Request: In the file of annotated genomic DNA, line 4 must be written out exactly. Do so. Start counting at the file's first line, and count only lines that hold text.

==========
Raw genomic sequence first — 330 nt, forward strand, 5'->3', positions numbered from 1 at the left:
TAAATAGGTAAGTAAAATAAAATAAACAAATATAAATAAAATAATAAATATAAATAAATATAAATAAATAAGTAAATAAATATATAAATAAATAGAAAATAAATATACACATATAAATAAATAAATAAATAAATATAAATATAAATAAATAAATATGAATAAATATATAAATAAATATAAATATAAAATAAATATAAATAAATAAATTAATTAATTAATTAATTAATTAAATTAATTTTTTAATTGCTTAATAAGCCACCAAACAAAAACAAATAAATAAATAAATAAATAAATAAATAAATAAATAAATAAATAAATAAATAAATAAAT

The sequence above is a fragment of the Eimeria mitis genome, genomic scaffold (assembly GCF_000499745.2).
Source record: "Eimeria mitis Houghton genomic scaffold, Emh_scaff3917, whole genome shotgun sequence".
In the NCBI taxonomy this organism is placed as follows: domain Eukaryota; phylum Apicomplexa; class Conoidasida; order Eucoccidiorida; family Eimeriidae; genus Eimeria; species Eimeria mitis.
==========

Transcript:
Source record: "Eimeria mitis Houghton genomic scaffold, Emh_scaff3917, whole genome shotgun sequence".